Nicholas Thayer of West Tisbury died on April 14 of complications from a stroke. After battling several chronic illnesses over the years, he was able to die peacefully at home, surrounded by his loved ones, including his wife, Nina, and his three children, Nika, Matthew, and Rob.

Nick was born on December 15, 1951, in Bryn Mawr, Pa., the third child of John and Imogen Thayer. The family, including Nick’s older brothers, Sigi and David, his younger sister, Dido, and little brother, Jamie, moved to Bedford, N.Y., when Nick was young. The man known as Pops to his grandchildren often told stories about the family’s two pet donkeys, Tony and Angela, which the kids would ride around town as if they were majestic steeds. At one point, Nick and Dido, a fellow artist, also adopted a raccoon. They named him Travis, secretly built him a nest in the attic, and were heartbroken when he returned to the woods several months later.

Thanks in part to his mother, an artist and dressmaker, Nick was often surrounded by art, and he honed his drafting skills in a life-drawing class with Bernard Shirley Carter next to his mother’s shop. Of course, there was the perfunctory brand of education, too. He attended the Rippowam School in Bedford before moving on to the Wooster School in Danbury, Conn. After finishing his senior year at local Fox Lane High School, he earned a spot at the School of the Museum of Fine Arts in Boston.

At the Museum School, Nick studied printmaking and began working as a draftsman for William Kelly Simpson, the head of the museum’s Egyptology Department. He also grew closer to his longtime companion, Nina Congdon. As occasional wedding crashers, the pair came to know the joy of nuptial celebrations, and they didn’t see the use in waiting for one of their own. They were married on Nick’s birthday in December of 1973, surrounded by their parents’ friends.

After graduation, Nick traveled to Egypt on several occasions, tracing hieroglyphics at archaeological dig sites, then returning to the museum to formalize the sketches for publication. In Egypt, he also met his great friend, the archaeologist Charles Ewell. At night, Nick and Charles would repair to the Nile Hilton’s Safari Bar to enjoy the air conditioning and one or more Tom Collins cocktails.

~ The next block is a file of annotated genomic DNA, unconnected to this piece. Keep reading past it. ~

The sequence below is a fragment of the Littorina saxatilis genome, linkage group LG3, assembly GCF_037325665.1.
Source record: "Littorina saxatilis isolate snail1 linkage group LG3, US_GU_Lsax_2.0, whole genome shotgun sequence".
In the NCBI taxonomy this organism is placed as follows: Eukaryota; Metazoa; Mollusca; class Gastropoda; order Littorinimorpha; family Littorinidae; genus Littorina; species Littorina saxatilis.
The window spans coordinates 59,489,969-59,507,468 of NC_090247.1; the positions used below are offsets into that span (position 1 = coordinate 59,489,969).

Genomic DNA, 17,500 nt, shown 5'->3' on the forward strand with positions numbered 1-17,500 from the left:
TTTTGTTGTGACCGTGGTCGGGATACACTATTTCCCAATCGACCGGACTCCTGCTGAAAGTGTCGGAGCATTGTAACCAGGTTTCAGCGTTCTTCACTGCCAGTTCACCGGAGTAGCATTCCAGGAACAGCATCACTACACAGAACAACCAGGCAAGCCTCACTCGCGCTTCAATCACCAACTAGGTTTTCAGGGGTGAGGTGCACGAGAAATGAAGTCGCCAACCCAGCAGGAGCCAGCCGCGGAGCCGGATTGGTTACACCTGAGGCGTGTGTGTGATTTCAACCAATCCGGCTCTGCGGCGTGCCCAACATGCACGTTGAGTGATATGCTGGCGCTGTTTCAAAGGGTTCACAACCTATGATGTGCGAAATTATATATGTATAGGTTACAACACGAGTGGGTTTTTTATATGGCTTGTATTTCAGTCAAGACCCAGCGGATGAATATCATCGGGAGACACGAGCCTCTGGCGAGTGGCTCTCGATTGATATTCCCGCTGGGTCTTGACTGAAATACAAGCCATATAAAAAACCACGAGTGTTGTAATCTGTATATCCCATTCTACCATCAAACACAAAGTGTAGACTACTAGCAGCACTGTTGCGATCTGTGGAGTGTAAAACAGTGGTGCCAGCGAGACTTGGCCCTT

As the Thayer family grew, and the young parents welcomed Nika, then Matthew and Rob, the life of the draftsman proved impractical, so Nick applied for a job as the Lower School art teacher at Milton Academy in Milton, Mass. He forged an instant connection with the Lower School principal at the time, Betty Buck, and she hired him without delay. The school and its sprawling art room became Nick’s home for the next two decades. He treated the creations and ideas of his young students as seriously as he’d consider those of an adult – perhaps more so. One of his former students, in the days since his passing, remarked that Mr. Thayer was the first adult to truly treat him with respect. In recent years, graduates in their forties would walk into the Night Heron Gallery to surprise him, and the decades between meant nothing. “I taught you in second grade!” he’d say.

While at Milton, Nick also became involved with the Freelance Players, a nonprofit theater troupe in the Boston area. He designed sets for the group’s performances, but it was also the sense of community that came with their regular Wednesday night dinners that attracted him.

But he may have saved his greatest creations for his own children and, later, grandchildren. He was a master bedtime storyteller, concocting endless tales of Matt and his horse, Jayhawk, and Nika, Peter, and the magic flute. When the stories proved too exciting, and the kids needed to be calmed down, he’d switch to singing Puff the Magic Dragon or The Circle Game and other Joni Mitchell songs. On Halloween, Nick made fantastic costumes for himself and his kids – even when they wanted the packaged version.